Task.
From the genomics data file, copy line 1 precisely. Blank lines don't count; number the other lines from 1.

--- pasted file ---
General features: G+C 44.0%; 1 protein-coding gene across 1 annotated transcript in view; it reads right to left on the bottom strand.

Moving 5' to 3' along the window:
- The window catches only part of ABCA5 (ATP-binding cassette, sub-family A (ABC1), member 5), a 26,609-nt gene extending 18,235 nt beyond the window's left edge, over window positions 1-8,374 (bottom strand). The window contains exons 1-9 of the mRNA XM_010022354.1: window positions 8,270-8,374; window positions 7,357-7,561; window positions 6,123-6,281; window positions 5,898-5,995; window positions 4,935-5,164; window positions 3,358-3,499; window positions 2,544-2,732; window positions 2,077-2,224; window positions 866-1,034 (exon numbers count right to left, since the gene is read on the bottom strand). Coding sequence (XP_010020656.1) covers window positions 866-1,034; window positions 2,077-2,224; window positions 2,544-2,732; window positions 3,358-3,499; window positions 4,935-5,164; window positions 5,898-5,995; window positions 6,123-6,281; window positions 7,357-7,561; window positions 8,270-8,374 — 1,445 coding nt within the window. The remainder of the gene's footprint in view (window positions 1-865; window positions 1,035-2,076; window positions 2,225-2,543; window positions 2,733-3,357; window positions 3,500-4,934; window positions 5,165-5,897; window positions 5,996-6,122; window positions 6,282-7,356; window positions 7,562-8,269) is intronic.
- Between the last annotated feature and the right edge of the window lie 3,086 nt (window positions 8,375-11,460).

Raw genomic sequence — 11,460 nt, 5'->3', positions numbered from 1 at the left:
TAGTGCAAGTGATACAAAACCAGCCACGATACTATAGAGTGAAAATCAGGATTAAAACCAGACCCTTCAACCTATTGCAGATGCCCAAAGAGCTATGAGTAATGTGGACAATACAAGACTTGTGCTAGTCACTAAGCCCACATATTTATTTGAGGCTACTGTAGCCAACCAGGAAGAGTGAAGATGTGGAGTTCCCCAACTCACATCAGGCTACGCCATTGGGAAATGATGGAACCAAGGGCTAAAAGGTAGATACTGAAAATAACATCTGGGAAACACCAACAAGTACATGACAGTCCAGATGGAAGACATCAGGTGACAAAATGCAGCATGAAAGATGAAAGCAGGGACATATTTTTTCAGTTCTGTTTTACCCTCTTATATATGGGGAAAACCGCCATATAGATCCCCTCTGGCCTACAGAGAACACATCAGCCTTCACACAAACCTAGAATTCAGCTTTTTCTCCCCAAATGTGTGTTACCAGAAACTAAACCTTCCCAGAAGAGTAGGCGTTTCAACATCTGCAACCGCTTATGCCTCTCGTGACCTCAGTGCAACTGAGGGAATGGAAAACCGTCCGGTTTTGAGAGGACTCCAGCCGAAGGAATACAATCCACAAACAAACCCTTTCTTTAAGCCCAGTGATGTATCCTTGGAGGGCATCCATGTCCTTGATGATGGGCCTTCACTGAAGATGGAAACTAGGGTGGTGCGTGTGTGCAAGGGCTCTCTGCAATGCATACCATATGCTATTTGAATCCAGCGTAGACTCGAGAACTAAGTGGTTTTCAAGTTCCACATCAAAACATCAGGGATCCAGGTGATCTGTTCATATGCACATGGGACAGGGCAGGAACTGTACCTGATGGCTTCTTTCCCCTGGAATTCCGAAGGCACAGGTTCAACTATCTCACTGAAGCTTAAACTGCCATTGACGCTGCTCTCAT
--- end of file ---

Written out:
General features: G+C 44.0%; 1 protein-coding gene across 1 annotated transcript in view; it reads right to left on the bottom strand.